Underlayment

Underlayment smooths minor imperfections in the subflooring surface. Some underlayments can offer sound control, moisture control, anti-bacterial, and anti-fungal properties. Typically, the underlayment is found between a subfloor and a finish floor.

Although underlayment may be necessary with the finish floor, in this case the underlayment exists between the flashing and the floor framing to provide a level surface for the insulation. Five sheets of 11/32″ x 4′ x 8′ (~8.7 mm x ~122 cm x ~244 cm) plywood make up the underlayment layer.

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(left) one sheet of underlayment over the flashing, (right) the underlayment across the trailer frame

Framing the Floor

The framing uses 2″ x 6″ (~5 cm x ~15 cm) lumber. Each floor joist is 16″ (~41 cm) apart on center. Twenty one 2″ x 6″ x 8′ (~5 cm x ~15 cm x ~243 cm) studs make up the frame. The frame is nailed together with the exception of the corners. The corners attach together with deck screws.

Framing the Floor

The frame was assembled piece by piece within the trailer framing to insure an accurate and snug fit for each joist.

Securing the Floor

With the frame complete, the next step is to drill into the frame and secure it to the trailer. This type of trailer installs the floor into the trailer to provide additional head room inside the tiny house.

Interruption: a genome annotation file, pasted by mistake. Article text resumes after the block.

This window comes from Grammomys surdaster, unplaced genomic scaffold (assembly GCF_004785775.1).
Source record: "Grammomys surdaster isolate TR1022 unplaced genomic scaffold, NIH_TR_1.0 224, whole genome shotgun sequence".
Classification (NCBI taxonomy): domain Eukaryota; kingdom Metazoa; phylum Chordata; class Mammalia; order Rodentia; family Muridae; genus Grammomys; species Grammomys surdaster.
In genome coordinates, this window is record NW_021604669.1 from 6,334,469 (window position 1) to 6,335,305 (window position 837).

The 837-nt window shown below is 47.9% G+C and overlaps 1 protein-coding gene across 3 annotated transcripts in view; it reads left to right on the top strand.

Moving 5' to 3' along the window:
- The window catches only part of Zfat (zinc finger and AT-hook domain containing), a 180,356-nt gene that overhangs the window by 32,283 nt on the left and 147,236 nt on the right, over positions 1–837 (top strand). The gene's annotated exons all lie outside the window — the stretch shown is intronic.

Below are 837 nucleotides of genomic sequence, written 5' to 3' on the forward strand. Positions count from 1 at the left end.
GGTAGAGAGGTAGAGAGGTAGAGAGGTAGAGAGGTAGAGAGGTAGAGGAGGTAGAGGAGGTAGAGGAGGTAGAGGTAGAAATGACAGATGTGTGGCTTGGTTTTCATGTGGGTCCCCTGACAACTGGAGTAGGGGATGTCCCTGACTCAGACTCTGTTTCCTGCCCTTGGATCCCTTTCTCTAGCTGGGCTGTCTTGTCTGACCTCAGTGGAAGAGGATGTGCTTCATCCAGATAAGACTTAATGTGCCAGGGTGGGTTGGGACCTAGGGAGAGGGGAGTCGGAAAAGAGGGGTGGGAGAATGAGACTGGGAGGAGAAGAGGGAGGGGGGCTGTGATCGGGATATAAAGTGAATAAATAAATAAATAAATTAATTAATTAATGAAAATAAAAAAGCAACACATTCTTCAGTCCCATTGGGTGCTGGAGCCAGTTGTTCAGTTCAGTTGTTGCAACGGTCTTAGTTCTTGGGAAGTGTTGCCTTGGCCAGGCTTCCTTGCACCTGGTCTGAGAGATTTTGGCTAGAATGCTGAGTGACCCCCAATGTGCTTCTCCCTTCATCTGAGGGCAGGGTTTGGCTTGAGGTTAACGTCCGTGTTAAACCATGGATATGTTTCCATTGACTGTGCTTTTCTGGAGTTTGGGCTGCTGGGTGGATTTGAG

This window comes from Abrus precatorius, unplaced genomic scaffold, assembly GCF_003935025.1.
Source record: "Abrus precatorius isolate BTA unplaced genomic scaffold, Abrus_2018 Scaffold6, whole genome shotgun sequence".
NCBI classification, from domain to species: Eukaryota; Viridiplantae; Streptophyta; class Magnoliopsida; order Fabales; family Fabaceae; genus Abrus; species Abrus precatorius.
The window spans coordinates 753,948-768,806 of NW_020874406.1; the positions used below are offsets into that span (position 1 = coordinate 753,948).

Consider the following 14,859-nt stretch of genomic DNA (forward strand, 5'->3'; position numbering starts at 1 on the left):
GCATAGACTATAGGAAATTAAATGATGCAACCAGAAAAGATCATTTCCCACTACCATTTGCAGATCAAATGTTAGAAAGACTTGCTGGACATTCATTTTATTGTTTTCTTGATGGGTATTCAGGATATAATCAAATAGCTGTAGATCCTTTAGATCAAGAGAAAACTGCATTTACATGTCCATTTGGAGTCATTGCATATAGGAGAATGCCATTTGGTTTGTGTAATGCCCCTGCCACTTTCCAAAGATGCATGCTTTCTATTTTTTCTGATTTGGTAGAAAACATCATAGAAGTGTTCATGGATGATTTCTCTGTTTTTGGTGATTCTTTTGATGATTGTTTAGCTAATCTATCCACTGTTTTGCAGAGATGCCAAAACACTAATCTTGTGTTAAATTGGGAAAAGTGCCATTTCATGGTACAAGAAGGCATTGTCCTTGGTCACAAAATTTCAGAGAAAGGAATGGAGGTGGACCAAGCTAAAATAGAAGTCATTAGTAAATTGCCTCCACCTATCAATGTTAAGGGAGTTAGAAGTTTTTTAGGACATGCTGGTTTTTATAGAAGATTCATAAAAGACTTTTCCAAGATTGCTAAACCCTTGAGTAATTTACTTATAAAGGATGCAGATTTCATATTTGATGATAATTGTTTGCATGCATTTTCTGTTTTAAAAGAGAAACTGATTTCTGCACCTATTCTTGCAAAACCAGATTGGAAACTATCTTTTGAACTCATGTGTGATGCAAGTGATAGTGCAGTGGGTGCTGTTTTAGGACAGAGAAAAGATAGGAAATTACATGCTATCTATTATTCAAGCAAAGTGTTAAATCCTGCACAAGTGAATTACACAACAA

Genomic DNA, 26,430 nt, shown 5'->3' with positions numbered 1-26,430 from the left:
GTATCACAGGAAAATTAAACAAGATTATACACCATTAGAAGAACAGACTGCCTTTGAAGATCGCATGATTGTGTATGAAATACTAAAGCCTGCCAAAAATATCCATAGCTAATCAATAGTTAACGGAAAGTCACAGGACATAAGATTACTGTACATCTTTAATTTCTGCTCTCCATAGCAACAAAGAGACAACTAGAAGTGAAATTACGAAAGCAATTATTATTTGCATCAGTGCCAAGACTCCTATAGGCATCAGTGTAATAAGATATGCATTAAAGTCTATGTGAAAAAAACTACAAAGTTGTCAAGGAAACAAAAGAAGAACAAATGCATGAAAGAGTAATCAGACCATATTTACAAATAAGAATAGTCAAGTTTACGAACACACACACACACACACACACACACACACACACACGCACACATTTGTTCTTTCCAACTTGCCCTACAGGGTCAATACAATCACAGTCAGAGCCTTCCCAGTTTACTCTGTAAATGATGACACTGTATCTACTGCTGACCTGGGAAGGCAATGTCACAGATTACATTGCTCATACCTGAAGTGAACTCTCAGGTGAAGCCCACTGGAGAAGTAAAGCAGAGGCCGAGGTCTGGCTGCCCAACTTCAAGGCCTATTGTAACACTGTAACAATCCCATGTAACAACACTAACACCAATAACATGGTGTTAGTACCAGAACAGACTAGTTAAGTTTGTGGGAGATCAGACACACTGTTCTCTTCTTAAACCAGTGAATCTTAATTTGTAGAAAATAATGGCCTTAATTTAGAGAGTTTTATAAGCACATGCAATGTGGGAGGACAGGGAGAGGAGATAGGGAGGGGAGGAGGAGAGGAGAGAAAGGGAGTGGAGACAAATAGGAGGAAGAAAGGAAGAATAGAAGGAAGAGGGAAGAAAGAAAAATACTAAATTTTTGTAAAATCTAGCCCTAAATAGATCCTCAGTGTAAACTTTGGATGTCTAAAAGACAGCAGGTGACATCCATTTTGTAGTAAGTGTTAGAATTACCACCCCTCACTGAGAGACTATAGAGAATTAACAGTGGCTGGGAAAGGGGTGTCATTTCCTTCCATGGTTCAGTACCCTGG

Twelve 1/2″ x 10″ (~13 mm x 254 mm) bolts secure the flooring to the trailer. In retrospect, 6″ (~152 mm) bolts would reduce the excess length in the floor. Each bolt uses two washers at the trailer frame and between the nut and wooden frame joist. Bessey Bar Clamps 12″ x 5 1/2″ (~30 cm x ~14 cm) pull the floor frame even with the trailer so the floor framing and trailer framing are flush (i.e. at the same height).

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(1) Clamps pull the floor frame even with the trailer, (2) a bolt through the floor and trailer, (3) a bolt, washers, and nut

Insulating the Floor

3 full packages of ROXUL R23 ComfortBatt insulate the tiny house floor. ROXUL is easier to install, it’s more fire resistant, provides greater water resistance, and provides better sound absorbency then other conventional insulation products.

Using
ROXUL R23 insulation comes in 4′ sections. Insulation is easily cut with an electric knife.